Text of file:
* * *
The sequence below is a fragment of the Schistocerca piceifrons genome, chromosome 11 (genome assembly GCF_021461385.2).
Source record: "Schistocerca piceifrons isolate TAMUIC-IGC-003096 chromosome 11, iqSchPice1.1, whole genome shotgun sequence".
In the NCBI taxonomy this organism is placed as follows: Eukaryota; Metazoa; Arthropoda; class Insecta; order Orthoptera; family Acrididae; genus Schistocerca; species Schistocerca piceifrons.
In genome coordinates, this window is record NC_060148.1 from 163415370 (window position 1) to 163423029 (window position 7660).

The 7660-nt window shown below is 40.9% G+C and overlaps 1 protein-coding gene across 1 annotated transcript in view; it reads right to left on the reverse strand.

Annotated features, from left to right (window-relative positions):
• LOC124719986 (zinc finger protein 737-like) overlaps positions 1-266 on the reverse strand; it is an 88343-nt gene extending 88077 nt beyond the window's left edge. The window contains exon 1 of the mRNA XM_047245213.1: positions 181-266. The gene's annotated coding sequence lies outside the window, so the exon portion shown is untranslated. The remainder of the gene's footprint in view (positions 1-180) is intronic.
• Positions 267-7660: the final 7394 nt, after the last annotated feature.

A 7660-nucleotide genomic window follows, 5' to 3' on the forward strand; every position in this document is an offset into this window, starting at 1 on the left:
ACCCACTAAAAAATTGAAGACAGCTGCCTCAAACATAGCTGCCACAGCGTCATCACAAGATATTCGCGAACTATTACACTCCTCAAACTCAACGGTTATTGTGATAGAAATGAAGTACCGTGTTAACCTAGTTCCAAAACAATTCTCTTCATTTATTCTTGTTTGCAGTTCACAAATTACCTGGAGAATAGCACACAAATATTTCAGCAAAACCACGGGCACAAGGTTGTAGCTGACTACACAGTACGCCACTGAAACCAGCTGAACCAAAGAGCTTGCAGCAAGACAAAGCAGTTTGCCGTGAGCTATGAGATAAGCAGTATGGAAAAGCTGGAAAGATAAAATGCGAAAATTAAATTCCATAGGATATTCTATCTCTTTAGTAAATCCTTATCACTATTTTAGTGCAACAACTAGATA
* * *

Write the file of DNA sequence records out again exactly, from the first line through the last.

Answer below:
The sequence below is a fragment of the Schistocerca piceifrons genome, chromosome 11 (genome assembly GCF_021461385.2).
Source record: "Schistocerca piceifrons isolate TAMUIC-IGC-003096 chromosome 11, iqSchPice1.1, whole genome shotgun sequence".
In the NCBI taxonomy this organism is placed as follows: Eukaryota; Metazoa; Arthropoda; class Insecta; order Orthoptera; family Acrididae; genus Schistocerca; species Schistocerca piceifrons.
In genome coordinates, this window is record NC_060148.1 from 163415370 (window position 1) to 163423029 (window position 7660).

The 7660-nt window shown below is 40.9% G+C and overlaps 1 protein-coding gene across 1 annotated transcript in view; it reads right to left on the reverse strand.

Annotated features, from left to right (window-relative positions):
• LOC124719986 (zinc finger protein 737-like) overlaps positions 1-266 on the reverse strand; it is an 88343-nt gene extending 88077 nt beyond the window's left edge. The window contains exon 1 of the mRNA XM_047245213.1: positions 181-266. The gene's annotated coding sequence lies outside the window, so the exon portion shown is untranslated. The remainder of the gene's footprint in view (positions 1-180) is intronic.
• Positions 267-7660: the final 7394 nt, after the last annotated feature.

A 7660-nucleotide genomic window follows, 5' to 3' on the forward strand; every position in this document is an offset into this window, starting at 1 on the left:
ACCCACTAAAAAATTGAAGACAGCTGCCTCAAACATAGCTGCCACAGCGTCATCACAAGATATTCGCGAACTATTACACTCCTCAAACTCAACGGTTATTGTGATAGAAATGAAGTACCGTGTTAACCTAGTTCCAAAACAATTCTCTTCATTTATTCTTGTTTGCAGTTCACAAATTACCTGGAGAATAGCACACAAATATTTCAGCAAAACCACGGGCACAAGGTTGTAGCTGACTACACAGTACGCCACTGAAACCAGCTGAACCAAAGAGCTTGCAGCAAGACAAAGCAGTTTGCCGTGAGCTATGAGATAAGCAGTATGGAAAAGCTGGAAAGATAAAATGCGAAAATTAAATTCCATAGGATATTCTATCTCTTTAGTAAATCCTTATCACTATTTTAGTGCAACAACTAGATA